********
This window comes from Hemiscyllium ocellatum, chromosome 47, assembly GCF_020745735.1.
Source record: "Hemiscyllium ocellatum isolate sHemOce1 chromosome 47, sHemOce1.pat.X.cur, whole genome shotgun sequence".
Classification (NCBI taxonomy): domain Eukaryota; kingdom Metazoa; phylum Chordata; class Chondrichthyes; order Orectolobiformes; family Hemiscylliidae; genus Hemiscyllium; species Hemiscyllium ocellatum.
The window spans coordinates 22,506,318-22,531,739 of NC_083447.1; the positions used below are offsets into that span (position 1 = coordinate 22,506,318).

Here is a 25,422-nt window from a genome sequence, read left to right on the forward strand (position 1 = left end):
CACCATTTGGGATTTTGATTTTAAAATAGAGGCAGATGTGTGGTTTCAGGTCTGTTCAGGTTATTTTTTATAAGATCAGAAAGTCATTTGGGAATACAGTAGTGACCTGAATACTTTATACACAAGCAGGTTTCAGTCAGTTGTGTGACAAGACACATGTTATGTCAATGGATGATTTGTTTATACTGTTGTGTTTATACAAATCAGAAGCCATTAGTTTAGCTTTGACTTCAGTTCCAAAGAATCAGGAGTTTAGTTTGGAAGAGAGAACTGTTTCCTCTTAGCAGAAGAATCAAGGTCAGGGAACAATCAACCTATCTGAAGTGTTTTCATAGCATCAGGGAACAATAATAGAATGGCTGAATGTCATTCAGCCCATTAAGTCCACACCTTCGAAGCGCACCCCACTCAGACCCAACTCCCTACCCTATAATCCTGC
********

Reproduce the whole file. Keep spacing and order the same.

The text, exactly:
This window comes from Hemiscyllium ocellatum, chromosome 47, assembly GCF_020745735.1.
Source record: "Hemiscyllium ocellatum isolate sHemOce1 chromosome 47, sHemOce1.pat.X.cur, whole genome shotgun sequence".
Classification (NCBI taxonomy): domain Eukaryota; kingdom Metazoa; phylum Chordata; class Chondrichthyes; order Orectolobiformes; family Hemiscylliidae; genus Hemiscyllium; species Hemiscyllium ocellatum.
The window spans coordinates 22,506,318-22,531,739 of NC_083447.1; the positions used below are offsets into that span (position 1 = coordinate 22,506,318).

Here is a 25,422-nt window from a genome sequence, read left to right on the forward strand (position 1 = left end):
CACCATTTGGGATTTTGATTTTAAAATAGAGGCAGATGTGTGGTTTCAGGTCTGTTCAGGTTATTTTTTATAAGATCAGAAAGTCATTTGGGAATACAGTAGTGACCTGAATACTTTATACACAAGCAGGTTTCAGTCAGTTGTGTGACAAGACACATGTTATGTCAATGGATGATTTGTTTATACTGTTGTGTTTATACAAATCAGAAGCCATTAGTTTAGCTTTGACTTCAGTTCCAAAGAATCAGGAGTTTAGTTTGGAAGAGAGAACTGTTTCCTCTTAGCAGAAGAATCAAGGTCAGGGAACAATCAACCTATCTGAAGTGTTTTCATAGCATCAGGGAACAATAATAGAATGGCTGAATGTCATTCAGCCCATTAAGTCCACACCTTCGAAGCGCACCCCACTCAGACCCAACTCCCTACCCTATAATCCTGC